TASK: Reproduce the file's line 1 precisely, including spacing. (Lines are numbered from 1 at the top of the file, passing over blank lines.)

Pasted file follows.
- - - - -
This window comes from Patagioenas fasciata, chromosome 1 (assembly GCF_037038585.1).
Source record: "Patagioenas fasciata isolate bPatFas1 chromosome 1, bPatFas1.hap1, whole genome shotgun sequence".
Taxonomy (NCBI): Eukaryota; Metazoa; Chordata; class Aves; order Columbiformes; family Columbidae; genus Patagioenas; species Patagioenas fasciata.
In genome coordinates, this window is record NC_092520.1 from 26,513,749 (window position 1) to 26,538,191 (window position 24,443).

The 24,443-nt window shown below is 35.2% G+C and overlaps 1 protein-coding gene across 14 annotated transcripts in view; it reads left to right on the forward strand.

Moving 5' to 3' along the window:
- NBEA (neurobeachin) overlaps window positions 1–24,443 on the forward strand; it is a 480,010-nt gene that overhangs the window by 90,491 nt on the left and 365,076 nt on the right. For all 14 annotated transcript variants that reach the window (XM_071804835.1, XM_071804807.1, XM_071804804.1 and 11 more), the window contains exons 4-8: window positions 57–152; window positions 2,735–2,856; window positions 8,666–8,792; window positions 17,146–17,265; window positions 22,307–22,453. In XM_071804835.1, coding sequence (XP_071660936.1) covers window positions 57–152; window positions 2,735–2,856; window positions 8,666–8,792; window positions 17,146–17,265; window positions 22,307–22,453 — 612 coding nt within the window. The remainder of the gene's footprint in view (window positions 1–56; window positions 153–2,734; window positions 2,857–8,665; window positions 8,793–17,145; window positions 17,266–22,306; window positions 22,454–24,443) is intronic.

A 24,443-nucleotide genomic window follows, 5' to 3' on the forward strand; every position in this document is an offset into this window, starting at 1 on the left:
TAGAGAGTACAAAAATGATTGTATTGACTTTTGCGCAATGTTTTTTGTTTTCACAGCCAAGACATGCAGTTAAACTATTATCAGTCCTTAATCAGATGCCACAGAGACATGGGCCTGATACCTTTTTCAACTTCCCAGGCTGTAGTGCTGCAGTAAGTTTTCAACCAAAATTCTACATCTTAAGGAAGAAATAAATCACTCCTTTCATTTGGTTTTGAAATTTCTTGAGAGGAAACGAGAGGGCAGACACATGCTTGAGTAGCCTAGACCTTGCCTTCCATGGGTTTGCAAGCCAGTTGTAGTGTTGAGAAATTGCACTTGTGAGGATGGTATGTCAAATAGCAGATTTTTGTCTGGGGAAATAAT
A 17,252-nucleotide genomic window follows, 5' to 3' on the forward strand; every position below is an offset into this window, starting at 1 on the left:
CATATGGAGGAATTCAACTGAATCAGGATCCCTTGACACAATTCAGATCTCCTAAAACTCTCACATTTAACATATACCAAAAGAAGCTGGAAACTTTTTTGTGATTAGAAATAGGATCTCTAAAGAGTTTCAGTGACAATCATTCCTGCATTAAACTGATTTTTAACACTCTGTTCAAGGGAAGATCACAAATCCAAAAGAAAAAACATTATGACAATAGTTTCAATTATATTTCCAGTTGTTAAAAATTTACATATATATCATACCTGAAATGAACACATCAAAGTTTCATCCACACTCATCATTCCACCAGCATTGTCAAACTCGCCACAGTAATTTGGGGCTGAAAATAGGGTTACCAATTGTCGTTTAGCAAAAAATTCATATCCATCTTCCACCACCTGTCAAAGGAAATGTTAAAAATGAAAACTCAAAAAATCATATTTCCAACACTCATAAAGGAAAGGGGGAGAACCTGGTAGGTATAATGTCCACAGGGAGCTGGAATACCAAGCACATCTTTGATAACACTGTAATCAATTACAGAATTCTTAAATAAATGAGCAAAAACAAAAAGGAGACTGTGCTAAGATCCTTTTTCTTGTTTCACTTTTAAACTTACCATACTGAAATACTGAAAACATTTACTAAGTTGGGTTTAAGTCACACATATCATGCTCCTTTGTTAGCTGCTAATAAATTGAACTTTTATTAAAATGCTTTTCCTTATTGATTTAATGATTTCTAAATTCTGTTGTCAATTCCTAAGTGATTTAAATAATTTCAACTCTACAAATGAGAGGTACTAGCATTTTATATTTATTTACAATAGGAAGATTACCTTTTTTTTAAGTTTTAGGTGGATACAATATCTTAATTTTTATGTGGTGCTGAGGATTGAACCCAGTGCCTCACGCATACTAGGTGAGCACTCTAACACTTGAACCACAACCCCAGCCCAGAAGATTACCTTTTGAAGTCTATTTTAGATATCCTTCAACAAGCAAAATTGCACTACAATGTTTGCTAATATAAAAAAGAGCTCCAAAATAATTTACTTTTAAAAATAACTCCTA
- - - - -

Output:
This window comes from Patagioenas fasciata, chromosome 1 (assembly GCF_037038585.1).